[racket] Datalog suitable for an accounts package?

From: Wojciech Kaczmarek (wojtekk at kofeina.net)
Date: Sun Sep 18 07:59:25 EDT 2011


You can use Datalog or Racklog. In order to decide or just feel comfortable
with any of them it could be beneficial for you to grasp some basics of
Prolog; here's a decent online material:

Speaking of structures: you don't have to name the fields. Facts you state
are just relations. The position of a term in a fact denotes the meaning.
You can think about it roughly like SQL without schema definition (and with
deduction, backtracing ..etc).

The suitability is more obvious when you realize you how easy you can query
your data, provided you gained some familiarity with Prolog..



On Sun, Sep 18, 2011 at 13:15, Mark Carter <mcturra2000 at yahoo.co.uk> wrote:

> I've been in the process of writing a little financial accounts package in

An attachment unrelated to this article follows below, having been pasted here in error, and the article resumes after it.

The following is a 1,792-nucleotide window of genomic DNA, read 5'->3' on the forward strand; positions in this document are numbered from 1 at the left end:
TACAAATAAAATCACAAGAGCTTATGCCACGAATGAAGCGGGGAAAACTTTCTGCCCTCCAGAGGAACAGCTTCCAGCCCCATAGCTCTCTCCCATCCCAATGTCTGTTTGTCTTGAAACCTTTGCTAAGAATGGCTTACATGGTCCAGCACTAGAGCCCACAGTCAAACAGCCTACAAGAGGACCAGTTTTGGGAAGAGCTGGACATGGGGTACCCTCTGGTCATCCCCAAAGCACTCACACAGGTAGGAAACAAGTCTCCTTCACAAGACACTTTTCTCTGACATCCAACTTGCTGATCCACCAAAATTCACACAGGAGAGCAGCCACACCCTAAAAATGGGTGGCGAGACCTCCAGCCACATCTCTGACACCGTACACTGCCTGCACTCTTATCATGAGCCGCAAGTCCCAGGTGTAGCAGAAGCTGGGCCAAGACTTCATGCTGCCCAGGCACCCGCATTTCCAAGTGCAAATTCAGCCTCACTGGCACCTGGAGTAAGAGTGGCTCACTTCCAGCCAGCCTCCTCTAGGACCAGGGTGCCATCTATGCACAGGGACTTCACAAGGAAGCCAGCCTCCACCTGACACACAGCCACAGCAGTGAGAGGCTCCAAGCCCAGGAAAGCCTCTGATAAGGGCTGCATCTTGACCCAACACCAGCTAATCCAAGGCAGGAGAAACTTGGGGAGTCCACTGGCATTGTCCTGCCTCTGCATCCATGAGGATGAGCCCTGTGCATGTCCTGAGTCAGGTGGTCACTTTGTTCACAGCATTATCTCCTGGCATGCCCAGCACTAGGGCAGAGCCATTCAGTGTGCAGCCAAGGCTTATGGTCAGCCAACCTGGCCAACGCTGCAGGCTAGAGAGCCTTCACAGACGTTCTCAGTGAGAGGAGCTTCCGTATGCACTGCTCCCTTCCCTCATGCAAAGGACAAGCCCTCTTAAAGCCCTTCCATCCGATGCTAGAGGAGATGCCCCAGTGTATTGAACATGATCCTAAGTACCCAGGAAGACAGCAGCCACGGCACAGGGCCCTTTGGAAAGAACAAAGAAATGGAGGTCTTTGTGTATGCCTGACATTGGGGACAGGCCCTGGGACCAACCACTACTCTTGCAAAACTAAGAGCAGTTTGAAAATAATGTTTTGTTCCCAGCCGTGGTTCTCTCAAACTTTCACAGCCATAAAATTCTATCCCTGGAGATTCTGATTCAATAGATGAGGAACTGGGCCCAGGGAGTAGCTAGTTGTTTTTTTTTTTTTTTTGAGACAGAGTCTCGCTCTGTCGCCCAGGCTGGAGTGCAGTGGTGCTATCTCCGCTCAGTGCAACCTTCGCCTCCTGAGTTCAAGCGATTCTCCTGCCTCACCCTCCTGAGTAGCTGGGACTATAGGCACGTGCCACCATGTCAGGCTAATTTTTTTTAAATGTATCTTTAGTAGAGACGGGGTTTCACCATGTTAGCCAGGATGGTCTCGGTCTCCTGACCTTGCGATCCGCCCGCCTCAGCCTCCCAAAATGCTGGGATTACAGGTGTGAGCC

> Racket. I'm wondering if, instead of writing a lot of scheme code, a lot of
> funtionality could be more expressively and concisely be written in Datalog.
> I've never used Datalog before, nor Prolog, but I know it's something to do
> with "my father's mother's sister".
> I've read the Datalog tutorial, and I wonder if it's worth digging deeper.
> Although my data is relatively simple, there are all sort of weird and
> wonderful ways that I want to slice and dice it.
> I suppose the first question is: does Datalog support structures?
> Let's say I have a concept called an "equity transaction", or etran. It has
> the fields sym (symbol), date, tag, qty (quantity) and cost.
> So suppose I bought 100 shares in Apple on Dec 28 2001 at $11.21 (I
> wish!).The symbol for Apple is "AAPL". How would I express that fact in
> Datalog (assume that the tag is just some arbitrary symbol for now)?
> Or am I completely barking up the wrong tree as to the likely suitability
> of Datalog to the problem at hand?
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